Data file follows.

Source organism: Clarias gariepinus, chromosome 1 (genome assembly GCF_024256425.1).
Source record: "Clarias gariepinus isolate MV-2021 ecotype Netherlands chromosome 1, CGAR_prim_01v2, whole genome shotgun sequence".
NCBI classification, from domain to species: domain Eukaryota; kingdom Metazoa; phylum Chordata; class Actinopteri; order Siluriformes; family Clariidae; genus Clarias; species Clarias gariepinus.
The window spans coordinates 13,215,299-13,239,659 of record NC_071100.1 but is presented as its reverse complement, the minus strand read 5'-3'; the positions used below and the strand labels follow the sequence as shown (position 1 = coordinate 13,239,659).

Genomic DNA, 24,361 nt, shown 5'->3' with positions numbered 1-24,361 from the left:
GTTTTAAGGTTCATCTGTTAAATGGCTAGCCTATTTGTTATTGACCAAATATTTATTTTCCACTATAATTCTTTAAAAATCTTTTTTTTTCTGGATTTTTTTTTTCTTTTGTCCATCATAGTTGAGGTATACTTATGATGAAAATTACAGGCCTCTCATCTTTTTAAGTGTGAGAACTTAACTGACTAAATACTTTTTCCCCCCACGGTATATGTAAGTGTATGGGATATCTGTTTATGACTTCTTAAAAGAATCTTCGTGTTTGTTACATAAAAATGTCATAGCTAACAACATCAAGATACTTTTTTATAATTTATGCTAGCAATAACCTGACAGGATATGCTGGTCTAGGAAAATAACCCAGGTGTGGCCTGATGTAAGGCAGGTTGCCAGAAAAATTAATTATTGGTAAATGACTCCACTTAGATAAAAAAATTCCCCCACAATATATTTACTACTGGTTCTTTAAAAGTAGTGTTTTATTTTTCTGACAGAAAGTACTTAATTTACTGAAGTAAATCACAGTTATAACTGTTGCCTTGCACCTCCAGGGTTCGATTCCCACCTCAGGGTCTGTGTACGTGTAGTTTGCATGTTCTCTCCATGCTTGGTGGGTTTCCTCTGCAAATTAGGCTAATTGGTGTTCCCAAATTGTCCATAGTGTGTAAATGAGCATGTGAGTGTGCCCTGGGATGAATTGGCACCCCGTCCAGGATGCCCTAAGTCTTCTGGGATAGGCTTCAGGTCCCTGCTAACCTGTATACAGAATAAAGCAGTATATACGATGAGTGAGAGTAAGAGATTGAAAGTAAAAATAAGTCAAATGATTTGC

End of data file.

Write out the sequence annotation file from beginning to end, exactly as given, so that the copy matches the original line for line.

Source organism: Clarias gariepinus, chromosome 1 (genome assembly GCF_024256425.1).
Source record: "Clarias gariepinus isolate MV-2021 ecotype Netherlands chromosome 1, CGAR_prim_01v2, whole genome shotgun sequence".
NCBI classification, from domain to species: domain Eukaryota; kingdom Metazoa; phylum Chordata; class Actinopteri; order Siluriformes; family Clariidae; genus Clarias; species Clarias gariepinus.
The window spans coordinates 13,215,299-13,239,659 of record NC_071100.1 but is presented as its reverse complement, the minus strand read 5'-3'; the positions used below and the strand labels follow the sequence as shown (position 1 = coordinate 13,239,659).

Genomic DNA, 24,361 nt, shown 5'->3' with positions numbered 1-24,361 from the left:
GTTTTAAGGTTCATCTGTTAAATGGCTAGCCTATTTGTTATTGACCAAATATTTATTTTCCACTATAATTCTTTAAAAATCTTTTTTTTTCTGGATTTTTTTTTTCTTTTGTCCATCATAGTTGAGGTATACTTATGATGAAAATTACAGGCCTCTCATCTTTTTAAGTGTGAGAACTTAACTGACTAAATACTTTTTCCCCCCACGGTATATGTAAGTGTATGGGATATCTGTTTATGACTTCTTAAAAGAATCTTCGTGTTTGTTACATAAAAATGTCATAGCTAACAACATCAAGATACTTTTTTATAATTTATGCTAGCAATAACCTGACAGGATATGCTGGTCTAGGAAAATAACCCAGGTGTGGCCTGATGTAAGGCAGGTTGCCAGAAAAATTAATTATTGGTAAATGACTCCACTTAGATAAAAAAATTCCCCCACAATATATTTACTACTGGTTCTTTAAAAGTAGTGTTTTATTTTTCTGACAGAAAGTACTTAATTTACTGAAGTAAATCACAGTTATAACTGTTGCCTTGCACCTCCAGGGTTCGATTCCCACCTCAGGGTCTGTGTACGTGTAGTTTGCATGTTCTCTCCATGCTTGGTGGGTTTCCTCTGCAAATTAGGCTAATTGGTGTTCCCAAATTGTCCATAGTGTGTAAATGAGCATGTGAGTGTGCCCTGGGATGAATTGGCACCCCGTCCAGGATGCCCTAAGTCTTCTGGGATAGGCTTCAGGTCCCTGCTAACCTGTATACAGAATAAAGCAGTATATACGATGAGTGAGAGTAAGAGATTGAAAGTAAAAATAAGTCAAATGATTTGC